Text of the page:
Opening statement by UN General Assembly President Harri Holkeri at the LDC conference
Mr. President, Your Majesty, Mr. Secretary General, Excellencies, Ladies and Gentlemen,
I am deeply honored to address, in my capacity as President of the Millennium Assembly, the opening of the Third United Nations Conference on the Least Developed Countries. This Conference has been convened by the General Assembly, the chief policy-making and representative organ of the United Nations. It is the first major UN conference after last September's Millennium Summit, where our Heads of State and Government adopted the Millennium Declaration and reaffirmed its ambitious development goals.
The Millennium Declaration is one of the most important UN documents of recent time. It brings together the global development agenda of the 1990's. It reflects a unique consensus on the values and principles of the international community. It represents the political will of Member States. That political will must now prevail.
This week's Conference is the first test whether Member States are truly committed to the implementation of the Declaration. Perhaps the most important goal was to halve, by the year 2015, the proportion of the world's people who live in extreme poverty. Our Heads of State and Government also addressed the special needs of the least developed countries. They took upon themselves to ensure the success of this Conference. They called on the industrialized countries to provide improved market access, debt relief and development assistance to the LDCs.
The Programme of Action that you will adopt is extremely important for the United Nations. If it reflects a determination to implement the goals of the Millennium Declaration, the Programme's significance goes beyond the LDC context. It will strengthen the credibility of the Declaration. It will encourage other major events to follow suit. In the course of the next four months, five more special sessions or major conferences will follow the LDC Conference. Their themes cover human settlements, HIV/AIDS, small arms, racism and children. Next year, we will have international conferences on financing for development and on sustainable development. They all have been requested by the General Assembly to contribute to the implementation of the Millennium Declaration. You can set an example of how our common political will can prevail.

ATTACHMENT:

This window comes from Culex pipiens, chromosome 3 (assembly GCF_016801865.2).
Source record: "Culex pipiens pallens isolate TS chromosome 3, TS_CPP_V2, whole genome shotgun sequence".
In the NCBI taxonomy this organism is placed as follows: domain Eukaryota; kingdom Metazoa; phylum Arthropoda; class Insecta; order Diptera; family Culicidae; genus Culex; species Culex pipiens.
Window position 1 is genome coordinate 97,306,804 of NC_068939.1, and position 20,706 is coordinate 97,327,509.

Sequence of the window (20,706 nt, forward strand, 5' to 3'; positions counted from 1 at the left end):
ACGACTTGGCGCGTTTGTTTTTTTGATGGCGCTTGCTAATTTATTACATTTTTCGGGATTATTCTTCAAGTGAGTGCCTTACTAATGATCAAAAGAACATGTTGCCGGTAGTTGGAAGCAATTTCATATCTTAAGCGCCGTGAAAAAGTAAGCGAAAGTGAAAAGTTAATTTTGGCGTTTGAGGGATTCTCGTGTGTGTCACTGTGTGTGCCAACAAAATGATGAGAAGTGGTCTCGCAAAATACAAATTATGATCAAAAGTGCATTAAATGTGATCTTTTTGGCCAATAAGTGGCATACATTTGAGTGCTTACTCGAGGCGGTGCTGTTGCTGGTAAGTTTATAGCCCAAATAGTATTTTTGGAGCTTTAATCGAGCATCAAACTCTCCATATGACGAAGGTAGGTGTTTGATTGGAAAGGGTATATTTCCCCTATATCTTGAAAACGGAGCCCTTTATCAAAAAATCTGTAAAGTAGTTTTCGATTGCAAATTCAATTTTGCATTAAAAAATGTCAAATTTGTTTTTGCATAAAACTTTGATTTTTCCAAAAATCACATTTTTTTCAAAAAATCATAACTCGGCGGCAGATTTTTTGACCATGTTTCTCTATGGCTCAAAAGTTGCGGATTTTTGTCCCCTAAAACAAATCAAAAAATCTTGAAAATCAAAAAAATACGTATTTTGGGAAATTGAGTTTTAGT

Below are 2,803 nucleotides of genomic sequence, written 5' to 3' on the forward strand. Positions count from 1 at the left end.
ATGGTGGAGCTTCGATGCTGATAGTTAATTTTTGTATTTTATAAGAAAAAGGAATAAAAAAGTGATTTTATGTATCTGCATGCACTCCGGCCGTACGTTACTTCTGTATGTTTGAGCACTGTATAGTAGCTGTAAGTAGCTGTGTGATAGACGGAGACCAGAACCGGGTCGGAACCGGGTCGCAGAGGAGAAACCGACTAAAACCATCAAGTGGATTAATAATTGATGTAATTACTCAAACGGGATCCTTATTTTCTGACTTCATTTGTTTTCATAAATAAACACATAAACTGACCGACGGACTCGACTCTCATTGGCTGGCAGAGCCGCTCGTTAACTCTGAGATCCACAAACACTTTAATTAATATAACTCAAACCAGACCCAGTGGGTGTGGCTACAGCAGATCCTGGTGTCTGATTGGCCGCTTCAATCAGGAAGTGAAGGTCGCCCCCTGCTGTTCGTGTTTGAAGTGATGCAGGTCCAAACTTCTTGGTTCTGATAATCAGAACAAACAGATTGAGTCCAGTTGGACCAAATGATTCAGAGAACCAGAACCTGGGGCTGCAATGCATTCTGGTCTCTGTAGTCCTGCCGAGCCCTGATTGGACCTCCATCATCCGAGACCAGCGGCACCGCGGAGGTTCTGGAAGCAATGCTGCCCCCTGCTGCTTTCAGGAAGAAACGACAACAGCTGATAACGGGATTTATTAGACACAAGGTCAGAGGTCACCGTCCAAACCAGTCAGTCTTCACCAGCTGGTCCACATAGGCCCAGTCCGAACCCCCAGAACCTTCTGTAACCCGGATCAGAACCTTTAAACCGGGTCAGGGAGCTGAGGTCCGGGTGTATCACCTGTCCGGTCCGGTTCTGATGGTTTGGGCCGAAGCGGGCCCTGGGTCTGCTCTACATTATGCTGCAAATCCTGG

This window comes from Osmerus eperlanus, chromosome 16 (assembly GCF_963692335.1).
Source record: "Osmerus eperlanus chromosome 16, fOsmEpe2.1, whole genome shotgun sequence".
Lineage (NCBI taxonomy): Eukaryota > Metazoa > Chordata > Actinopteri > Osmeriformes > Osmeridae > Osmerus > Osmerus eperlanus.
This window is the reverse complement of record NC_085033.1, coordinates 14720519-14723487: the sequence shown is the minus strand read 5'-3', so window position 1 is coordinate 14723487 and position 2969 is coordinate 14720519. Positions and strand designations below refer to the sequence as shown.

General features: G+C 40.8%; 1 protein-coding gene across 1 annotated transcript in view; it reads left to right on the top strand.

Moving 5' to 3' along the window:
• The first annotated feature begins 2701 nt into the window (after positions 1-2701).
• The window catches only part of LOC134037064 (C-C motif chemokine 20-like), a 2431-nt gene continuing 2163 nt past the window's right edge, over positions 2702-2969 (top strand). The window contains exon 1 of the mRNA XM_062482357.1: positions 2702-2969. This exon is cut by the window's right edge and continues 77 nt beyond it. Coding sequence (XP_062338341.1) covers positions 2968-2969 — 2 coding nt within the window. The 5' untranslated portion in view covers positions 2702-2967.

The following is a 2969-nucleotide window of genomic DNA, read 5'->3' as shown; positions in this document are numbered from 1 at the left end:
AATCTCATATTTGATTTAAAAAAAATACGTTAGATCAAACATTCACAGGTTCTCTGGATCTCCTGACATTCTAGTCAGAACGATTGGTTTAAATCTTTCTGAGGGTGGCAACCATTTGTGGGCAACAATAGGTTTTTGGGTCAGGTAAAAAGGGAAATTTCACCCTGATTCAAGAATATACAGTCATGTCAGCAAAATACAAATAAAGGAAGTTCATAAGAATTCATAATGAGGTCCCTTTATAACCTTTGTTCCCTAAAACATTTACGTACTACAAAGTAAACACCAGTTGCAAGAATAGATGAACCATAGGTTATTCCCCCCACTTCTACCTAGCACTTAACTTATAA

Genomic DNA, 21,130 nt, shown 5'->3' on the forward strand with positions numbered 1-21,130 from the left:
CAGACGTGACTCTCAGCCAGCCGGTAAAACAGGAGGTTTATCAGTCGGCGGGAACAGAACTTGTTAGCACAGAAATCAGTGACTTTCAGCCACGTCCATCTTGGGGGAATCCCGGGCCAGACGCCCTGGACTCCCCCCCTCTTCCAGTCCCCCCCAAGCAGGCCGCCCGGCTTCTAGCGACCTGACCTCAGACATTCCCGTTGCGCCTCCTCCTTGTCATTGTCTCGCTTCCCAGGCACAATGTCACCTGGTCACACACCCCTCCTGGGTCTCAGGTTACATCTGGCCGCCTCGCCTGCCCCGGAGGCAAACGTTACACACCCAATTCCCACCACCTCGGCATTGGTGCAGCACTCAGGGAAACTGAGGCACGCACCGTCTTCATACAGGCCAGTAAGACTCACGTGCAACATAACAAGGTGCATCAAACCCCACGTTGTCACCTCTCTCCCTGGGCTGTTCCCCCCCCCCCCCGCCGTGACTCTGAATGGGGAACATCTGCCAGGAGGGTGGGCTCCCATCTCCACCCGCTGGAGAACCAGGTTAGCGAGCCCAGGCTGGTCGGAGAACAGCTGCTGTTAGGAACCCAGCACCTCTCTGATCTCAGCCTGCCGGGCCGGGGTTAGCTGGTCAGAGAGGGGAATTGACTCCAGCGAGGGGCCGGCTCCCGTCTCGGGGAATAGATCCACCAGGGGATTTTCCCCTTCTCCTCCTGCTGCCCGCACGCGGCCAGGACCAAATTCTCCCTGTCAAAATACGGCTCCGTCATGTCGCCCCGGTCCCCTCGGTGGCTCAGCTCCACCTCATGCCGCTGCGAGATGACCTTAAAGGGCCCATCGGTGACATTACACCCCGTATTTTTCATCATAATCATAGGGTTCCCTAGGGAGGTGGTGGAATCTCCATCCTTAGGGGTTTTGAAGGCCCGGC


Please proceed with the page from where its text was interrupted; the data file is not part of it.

Adoption of an ambitious Programme is not, however, enough. Its adoption must be followed by action by LDC's and development partners alike. It is ultimately the Member States themselves who bear the main responsibility for the implementation of the Millennium Declaration.
In particular, the Programme of Action must be followed by a cohesive response by the industrialized countries. Most of the Ministers in this Hall representing donor countries are responsible for development cooperation and trade. Ministers of finance are conspicuously absent. As Delegations return home, many of them will face one more hurdle, this time with their fellow cabinet members. I hope those present here will prevail. It would also bode well for next year's International Conference on Financing for Development.
Action by the North must have first priority also because the LDC's themselves have in so many cases already walked the extra mile. They have gone by the book prescribed by the North, too often without tangible rewards. We must maintain the faith of the LDCs and their citizens in the promise of open trade, free markets and fiscal restraint.
To conclude, let me once again emphasize the central role of the United Nations General Assembly in the follow-up to the Millennium Summit. To this end, the Assemly has asked to be kept informed about how each major event and conference contributes to the implementation of the Millennium Declaration. The Assembly, for its part, is ready to endorse the Programme of Action as soon as so requested by the Member States.